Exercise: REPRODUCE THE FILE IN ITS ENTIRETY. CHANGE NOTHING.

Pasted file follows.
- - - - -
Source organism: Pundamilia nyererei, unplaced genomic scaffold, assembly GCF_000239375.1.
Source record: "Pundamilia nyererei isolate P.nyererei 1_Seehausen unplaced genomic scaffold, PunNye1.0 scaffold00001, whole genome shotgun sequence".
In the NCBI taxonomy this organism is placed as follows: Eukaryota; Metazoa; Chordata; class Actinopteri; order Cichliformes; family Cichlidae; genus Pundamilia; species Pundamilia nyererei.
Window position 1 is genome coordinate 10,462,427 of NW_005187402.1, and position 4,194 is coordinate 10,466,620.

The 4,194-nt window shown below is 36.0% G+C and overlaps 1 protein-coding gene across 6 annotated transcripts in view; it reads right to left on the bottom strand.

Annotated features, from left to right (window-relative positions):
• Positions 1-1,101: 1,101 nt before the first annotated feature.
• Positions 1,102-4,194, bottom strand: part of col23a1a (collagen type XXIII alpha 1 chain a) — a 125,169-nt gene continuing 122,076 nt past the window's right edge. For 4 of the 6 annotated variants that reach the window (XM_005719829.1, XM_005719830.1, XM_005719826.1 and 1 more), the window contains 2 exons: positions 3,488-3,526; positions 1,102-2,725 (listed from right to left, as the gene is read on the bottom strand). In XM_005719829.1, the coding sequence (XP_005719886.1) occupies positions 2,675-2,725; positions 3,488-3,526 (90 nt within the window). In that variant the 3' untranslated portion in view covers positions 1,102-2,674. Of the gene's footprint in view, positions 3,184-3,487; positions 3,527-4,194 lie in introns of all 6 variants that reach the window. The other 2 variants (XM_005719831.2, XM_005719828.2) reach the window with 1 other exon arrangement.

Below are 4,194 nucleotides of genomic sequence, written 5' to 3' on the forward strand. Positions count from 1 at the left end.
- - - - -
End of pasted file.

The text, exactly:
Source organism: Pundamilia nyererei, unplaced genomic scaffold, assembly GCF_000239375.1.
Source record: "Pundamilia nyererei isolate P.nyererei 1_Seehausen unplaced genomic scaffold, PunNye1.0 scaffold00001, whole genome shotgun sequence".
In the NCBI taxonomy this organism is placed as follows: Eukaryota; Metazoa; Chordata; class Actinopteri; order Cichliformes; family Cichlidae; genus Pundamilia; species Pundamilia nyererei.
Window position 1 is genome coordinate 10,462,427 of NW_005187402.1, and position 4,194 is coordinate 10,466,620.

The 4,194-nt window shown below is 36.0% G+C and overlaps 1 protein-coding gene across 6 annotated transcripts in view; it reads right to left on the bottom strand.

Annotated features, from left to right (window-relative positions):
• Positions 1-1,101: 1,101 nt before the first annotated feature.
• Positions 1,102-4,194, bottom strand: part of col23a1a (collagen type XXIII alpha 1 chain a) — a 125,169-nt gene continuing 122,076 nt past the window's right edge. For 4 of the 6 annotated variants that reach the window (XM_005719829.1, XM_005719830.1, XM_005719826.1 and 1 more), the window contains 2 exons: positions 3,488-3,526; positions 1,102-2,725 (listed from right to left, as the gene is read on the bottom strand). In XM_005719829.1, the coding sequence (XP_005719886.1) occupies positions 2,675-2,725; positions 3,488-3,526 (90 nt within the window). In that variant the 3' untranslated portion in view covers positions 1,102-2,674. Of the gene's footprint in view, positions 3,184-3,487; positions 3,527-4,194 lie in introns of all 6 variants that reach the window. The other 2 variants (XM_005719831.2, XM_005719828.2) reach the window with 1 other exon arrangement.

Below are 4,194 nucleotides of genomic sequence, written 5' to 3' on the forward strand. Positions count from 1 at the left end.